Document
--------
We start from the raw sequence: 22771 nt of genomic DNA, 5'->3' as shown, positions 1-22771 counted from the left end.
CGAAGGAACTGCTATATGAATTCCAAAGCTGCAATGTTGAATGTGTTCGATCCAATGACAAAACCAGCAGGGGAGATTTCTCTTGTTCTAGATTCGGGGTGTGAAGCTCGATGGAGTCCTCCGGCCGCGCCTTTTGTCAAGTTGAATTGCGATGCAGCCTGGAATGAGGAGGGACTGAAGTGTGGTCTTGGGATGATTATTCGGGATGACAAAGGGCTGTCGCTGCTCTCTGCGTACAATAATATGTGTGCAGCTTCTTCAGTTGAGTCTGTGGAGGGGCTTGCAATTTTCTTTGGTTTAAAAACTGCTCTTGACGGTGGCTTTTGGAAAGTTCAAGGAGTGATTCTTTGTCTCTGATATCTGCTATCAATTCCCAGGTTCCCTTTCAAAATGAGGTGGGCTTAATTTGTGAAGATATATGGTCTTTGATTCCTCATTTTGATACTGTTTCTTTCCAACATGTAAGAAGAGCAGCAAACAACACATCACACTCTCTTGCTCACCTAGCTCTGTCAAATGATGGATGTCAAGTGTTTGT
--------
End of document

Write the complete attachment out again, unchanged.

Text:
We start from the raw sequence: 22771 nt of genomic DNA, 5'->3' as shown, positions 1-22771 counted from the left end.
CGAAGGAACTGCTATATGAATTCCAAAGCTGCAATGTTGAATGTGTTCGATCCAATGACAAAACCAGCAGGGGAGATTTCTCTTGTTCTAGATTCGGGGTGTGAAGCTCGATGGAGTCCTCCGGCCGCGCCTTTTGTCAAGTTGAATTGCGATGCAGCCTGGAATGAGGAGGGACTGAAGTGTGGTCTTGGGATGATTATTCGGGATGACAAAGGGCTGTCGCTGCTCTCTGCGTACAATAATATGTGTGCAGCTTCTTCAGTTGAGTCTGTGGAGGGGCTTGCAATTTTCTTTGGTTTAAAAACTGCTCTTGACGGTGGCTTTTGGAAAGTTCAAGGAGTGATTCTTTGTCTCTGATATCTGCTATCAATTCCCAGGTTCCCTTTCAAAATGAGGTGGGCTTAATTTGTGAAGATATATGGTCTTTGATTCCTCATTTTGATACTGTTTCTTTCCAACATGTAAGAAGAGCAGCAAACAACACATCACACTCTCTTGCTCACCTAGCTCTGTCAAATGATGGATGTCAAGTGTTTGT